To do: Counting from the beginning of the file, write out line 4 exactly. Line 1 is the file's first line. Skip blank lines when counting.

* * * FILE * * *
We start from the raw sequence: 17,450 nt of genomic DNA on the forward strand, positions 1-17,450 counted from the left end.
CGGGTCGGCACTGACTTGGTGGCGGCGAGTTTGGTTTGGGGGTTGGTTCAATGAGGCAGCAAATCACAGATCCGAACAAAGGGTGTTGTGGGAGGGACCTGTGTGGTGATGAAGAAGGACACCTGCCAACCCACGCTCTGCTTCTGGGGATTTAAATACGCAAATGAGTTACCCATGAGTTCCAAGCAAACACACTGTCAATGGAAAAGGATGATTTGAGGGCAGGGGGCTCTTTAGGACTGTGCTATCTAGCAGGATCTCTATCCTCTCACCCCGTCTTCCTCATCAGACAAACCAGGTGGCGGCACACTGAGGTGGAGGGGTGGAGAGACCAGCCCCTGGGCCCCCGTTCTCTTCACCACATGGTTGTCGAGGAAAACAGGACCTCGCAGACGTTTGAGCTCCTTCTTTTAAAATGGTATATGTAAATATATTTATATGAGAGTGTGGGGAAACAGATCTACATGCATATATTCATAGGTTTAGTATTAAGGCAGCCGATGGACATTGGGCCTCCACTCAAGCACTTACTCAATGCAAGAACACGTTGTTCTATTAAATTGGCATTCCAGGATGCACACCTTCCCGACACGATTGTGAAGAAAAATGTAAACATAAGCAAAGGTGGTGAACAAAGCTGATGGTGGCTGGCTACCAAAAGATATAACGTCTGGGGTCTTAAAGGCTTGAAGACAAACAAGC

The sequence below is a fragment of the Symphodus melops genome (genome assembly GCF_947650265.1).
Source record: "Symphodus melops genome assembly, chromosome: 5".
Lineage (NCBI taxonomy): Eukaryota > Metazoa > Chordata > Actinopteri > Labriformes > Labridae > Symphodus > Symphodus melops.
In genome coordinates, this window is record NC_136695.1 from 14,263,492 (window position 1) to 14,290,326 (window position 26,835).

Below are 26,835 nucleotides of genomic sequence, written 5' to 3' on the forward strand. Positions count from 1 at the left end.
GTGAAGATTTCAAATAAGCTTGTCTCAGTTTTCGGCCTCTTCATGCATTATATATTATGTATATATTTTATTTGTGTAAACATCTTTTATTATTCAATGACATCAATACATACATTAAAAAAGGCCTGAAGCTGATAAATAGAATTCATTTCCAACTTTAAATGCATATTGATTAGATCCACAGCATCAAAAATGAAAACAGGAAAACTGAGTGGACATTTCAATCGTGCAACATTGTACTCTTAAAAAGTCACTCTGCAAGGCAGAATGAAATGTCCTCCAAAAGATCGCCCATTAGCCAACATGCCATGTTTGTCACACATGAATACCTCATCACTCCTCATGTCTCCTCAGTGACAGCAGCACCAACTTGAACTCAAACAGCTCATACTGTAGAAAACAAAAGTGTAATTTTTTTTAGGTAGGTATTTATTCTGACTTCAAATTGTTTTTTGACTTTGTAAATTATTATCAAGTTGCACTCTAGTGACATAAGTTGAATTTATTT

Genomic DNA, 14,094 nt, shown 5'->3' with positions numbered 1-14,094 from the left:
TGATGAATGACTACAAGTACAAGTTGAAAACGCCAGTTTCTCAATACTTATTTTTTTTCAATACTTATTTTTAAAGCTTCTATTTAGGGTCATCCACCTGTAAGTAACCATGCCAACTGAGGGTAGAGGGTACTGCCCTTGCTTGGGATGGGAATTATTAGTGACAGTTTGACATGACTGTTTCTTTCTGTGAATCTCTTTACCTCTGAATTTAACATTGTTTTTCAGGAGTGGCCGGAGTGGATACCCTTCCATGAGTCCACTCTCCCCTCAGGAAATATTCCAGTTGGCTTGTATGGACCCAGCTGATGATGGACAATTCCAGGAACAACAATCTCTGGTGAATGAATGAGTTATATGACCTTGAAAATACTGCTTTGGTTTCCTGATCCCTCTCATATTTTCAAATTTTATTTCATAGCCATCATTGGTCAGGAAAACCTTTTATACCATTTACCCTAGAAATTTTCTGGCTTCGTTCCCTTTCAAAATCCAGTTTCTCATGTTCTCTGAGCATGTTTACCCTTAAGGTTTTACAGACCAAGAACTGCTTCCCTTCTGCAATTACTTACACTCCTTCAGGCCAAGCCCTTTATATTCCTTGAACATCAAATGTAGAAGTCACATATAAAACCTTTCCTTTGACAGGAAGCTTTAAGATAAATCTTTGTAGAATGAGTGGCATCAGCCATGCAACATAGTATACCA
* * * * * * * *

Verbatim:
Source record: "Symphodus melops genome assembly, chromosome: 5".